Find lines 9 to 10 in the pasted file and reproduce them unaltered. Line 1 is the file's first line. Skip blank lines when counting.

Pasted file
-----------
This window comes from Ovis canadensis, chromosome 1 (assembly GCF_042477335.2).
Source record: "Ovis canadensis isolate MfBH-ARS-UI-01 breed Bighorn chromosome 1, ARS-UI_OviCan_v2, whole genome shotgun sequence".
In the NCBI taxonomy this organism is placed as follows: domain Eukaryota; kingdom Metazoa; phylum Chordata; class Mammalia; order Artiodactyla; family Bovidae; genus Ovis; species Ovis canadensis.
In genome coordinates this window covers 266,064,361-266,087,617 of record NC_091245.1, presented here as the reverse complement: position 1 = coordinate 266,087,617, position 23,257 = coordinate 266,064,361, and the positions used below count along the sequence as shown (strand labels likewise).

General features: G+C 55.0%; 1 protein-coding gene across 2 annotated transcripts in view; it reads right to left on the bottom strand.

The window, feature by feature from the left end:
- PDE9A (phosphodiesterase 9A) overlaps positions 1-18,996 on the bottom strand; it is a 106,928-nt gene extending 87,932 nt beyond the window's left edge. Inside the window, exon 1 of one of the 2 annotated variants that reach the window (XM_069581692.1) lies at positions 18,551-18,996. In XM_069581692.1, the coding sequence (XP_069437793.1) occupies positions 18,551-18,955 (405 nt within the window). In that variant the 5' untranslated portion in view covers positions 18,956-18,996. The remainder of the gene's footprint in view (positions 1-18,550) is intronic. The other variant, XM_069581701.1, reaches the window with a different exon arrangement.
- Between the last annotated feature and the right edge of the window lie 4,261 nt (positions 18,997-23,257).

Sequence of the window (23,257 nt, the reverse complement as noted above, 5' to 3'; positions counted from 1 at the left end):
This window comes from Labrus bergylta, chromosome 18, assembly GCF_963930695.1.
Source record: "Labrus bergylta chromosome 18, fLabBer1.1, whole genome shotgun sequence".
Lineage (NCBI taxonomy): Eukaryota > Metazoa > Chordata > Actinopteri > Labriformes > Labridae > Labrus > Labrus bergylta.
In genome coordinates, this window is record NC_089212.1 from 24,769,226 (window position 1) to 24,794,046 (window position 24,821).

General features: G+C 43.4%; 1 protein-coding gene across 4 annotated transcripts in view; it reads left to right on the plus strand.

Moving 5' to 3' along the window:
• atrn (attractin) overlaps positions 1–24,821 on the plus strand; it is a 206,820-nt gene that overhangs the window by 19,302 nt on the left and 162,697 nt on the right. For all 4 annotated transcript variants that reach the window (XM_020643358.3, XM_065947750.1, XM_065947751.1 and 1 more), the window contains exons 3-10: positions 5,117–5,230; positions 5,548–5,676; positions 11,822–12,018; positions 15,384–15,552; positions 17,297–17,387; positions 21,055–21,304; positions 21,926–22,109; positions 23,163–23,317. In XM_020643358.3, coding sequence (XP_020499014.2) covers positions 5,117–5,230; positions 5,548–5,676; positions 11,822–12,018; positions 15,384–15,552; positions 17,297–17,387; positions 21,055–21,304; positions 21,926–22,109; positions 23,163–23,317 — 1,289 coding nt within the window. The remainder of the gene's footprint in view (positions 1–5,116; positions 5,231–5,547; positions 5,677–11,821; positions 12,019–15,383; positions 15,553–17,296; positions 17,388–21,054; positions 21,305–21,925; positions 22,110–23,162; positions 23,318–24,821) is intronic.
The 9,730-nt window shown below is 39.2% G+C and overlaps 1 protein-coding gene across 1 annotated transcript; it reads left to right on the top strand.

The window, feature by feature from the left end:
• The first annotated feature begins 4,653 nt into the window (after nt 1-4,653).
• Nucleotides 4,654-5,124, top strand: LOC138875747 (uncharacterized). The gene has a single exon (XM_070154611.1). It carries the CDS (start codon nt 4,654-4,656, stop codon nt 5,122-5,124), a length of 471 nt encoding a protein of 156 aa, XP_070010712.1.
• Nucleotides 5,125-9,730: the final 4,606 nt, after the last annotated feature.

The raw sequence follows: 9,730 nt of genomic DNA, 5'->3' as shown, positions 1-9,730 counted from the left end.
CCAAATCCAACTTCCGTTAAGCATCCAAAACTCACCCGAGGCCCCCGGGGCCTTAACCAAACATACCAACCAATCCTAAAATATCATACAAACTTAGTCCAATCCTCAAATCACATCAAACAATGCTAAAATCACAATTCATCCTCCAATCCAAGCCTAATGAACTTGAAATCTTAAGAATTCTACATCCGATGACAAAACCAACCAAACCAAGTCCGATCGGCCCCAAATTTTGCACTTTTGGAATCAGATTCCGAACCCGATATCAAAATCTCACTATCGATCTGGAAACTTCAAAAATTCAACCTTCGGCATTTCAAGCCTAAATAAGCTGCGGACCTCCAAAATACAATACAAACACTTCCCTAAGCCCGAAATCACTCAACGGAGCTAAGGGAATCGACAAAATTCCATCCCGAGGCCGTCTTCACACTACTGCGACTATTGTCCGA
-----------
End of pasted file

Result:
Sequence of the window (23,257 nt, the reverse complement as noted above, 5' to 3'; positions counted from 1 at the left end):
This window comes from Labrus bergylta, chromosome 18, assembly GCF_963930695.1.